WHO’s Framework Convention on Tobacco Control (FCTC) works with its signatory countries to reduce the ‘devastating health and economic impacts of tobacco.’ Its main policy tools include laws regarding, but not limited to, taxation, packaging, manufacturing and advertising of tobacco products. It is due to FCTC’s norms that India has 85% plain packaging of cigarette packs, and taxation on cigarettes now stands at 60% of the price.

At the COP6 in Moscow, WHO’s press release declared “the need for regulations along the lines of policies concerning other tobacco products, including banning or restricting promotion, advertising and sponsorship of ENDS.” At the COP7 conference that begins today, it will decide the fate of e-cigarettes.

I am convinced that this policy is not only extremely paternalistic, it is counterproductive to FCTC’s goal of improving public health.

Taxes invite black markets

High taxes also increase the incentive for producing illegal cigarettes completely outside the tax regime. In this case, cigarettes are produced in illegal, unregulated factories and sold on the black market.

Black market in India

Black markets don’t need complete prohibition to take hold. They emerge as soon as regulations artifically increase prices. A FICCI study confirms that high taxes and plain packaging have led to an over 90 per cent increase in the consumption of smuggled cigarettes in the last decade. As a result, the overall market for illegal cigarettes in India is now estimated at 22.8 per cent of the cigarette industry. The share of legally manufactured cigarettes in total tobacco consumption in India has declined from 21% in 1981-82 to 12%, according to the industry body Tobacco Institute of India (TII). During the same period, overall tobacco consumption increased by 42%. According to Euromonitor International, a renowned global research organisation, India is now the 4th largest illegal cigarette market in the world.

Taxes are ineffective, anyway

Taxation has been ineffective in deterring Indian people from smoking less. The policy of high-taxation has been a failure in at least a couple of ways.

First, despite a 1606% (for the shortest non-filter cigarettes) and 198% (for the shortest filter cigarettes) rise in taxes over 19 years, the number of cigarette smokers has risen. Cigarette smokers in India increased from 25 million to 46.4 million over 14 years (1996 to 2010), and per capita annual consumption of cIneffective Cigarette Taxesigarettes only declined marginally, from 101 to 96 cigarettes over the same period.

Second, many smokers respond to cigarette taxes in dangerous ways. A 5 year long study with 11,966 smokers suggested  that smokers switch to cigarettes that are higher in tar and nicotine. This allows them to get more tar and nicotine per cigarette smoked. The study concludes that “Cigarette excise taxes appear to have no effect on total tar consumption.” But because high-tar cigarettes pose a greater risk, this response undermines the goal of improving public health.

Lowering taxes can drive out illicit trade

Rather than reducing cigarette consumption, high taxes shift some consumption from the legal to the black market—that is, to smuggled and/or illegally produced cigarettes. The corollary of this is that tax cuts could drive out illicit trade without increasing overall cigarette consumption.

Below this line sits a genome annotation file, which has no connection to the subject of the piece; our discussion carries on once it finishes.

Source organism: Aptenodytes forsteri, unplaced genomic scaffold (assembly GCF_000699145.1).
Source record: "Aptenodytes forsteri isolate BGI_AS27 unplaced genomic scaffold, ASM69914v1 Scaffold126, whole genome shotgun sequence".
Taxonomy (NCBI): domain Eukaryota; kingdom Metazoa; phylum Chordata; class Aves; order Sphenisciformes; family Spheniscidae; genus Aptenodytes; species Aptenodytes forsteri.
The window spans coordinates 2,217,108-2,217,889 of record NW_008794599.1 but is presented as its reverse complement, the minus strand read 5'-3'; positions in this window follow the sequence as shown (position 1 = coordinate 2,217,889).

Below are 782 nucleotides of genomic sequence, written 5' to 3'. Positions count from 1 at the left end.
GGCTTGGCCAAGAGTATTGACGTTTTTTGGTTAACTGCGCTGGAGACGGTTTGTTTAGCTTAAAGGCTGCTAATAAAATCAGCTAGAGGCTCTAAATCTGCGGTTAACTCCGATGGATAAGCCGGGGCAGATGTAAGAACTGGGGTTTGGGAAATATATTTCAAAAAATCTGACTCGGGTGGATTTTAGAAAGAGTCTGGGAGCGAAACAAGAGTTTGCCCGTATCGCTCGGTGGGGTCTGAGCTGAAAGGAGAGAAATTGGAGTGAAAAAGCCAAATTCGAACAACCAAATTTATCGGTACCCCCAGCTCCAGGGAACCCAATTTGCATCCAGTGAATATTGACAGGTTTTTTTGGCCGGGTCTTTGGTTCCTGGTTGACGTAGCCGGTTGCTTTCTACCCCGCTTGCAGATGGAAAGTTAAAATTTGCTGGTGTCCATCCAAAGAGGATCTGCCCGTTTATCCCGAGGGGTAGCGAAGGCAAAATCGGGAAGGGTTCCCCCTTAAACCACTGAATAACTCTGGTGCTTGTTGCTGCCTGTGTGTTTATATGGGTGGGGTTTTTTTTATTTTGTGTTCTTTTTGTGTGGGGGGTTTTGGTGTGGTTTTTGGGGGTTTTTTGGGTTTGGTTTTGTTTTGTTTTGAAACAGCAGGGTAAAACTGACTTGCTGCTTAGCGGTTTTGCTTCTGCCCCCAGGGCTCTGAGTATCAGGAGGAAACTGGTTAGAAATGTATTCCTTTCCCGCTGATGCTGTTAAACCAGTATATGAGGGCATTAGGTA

E-cigarettes are a benign alternative

Electronic cigarettes (also called e-cigarettes) are battery-operated devices designed to deliver nicotine with flavorings and other chemicals to users in vapor instead of smoke. Vaping an e-cigerette doesn’t involve inhaling tar that is produced from a combustible cigarette. This makes vaping significantly safer than cigarettes, 95% safer according to Public Health, England.

Nanny State GraphicsMedia reports have fed the idea that e-cigs pose all sorts of dangers. In January 2015 the New England Journal of Medicine published a study that showed toxic levels of formaldehyde could be produced by a high-powered vaporizer. The report also noted that no one would ever heat e-liquid to that temperature. Likewise, when a Harvard study showed the presence of the chemical diacetyl in 75% of e-liquids, there were headlines about e-cigs causing irreversible scarring of the lungs, despite the fact that diacetyl is present in extremely low doses. The toxic chemical is hundreds of times more plentiful in traditional cigarettes.

The WHO should back-track on vaping

WHO’s decision to regulate e-cigarettes in a similar fashion as combustible cigarettes is counterproductive to its mission of harm reduction. There is overwhelming evidence to suggest that taxing cigarettes has proved ineffective in lowering the smoking rates. Vaping, however, offers a safer alternative to people who want to quit.

No one is suggesting that e-cigs are completely safe. They vaporize a liquid to deliver nicotine, which can interfere with brain development in young people, harm a developing fetus and pose risks to people with cardiovascular disease. E-cig vapour does contains a dozen or so of the carcinogens found in cigarette smoke, but at very low levels.

Bringing e-cigarettes under similar laws as combustible cigarettes will keep people from quitting, which can potentially cut millions of lives shorter.

To learn more about how the Nanny State is reducing our choices and making us worse off in India, check out NannyState.in

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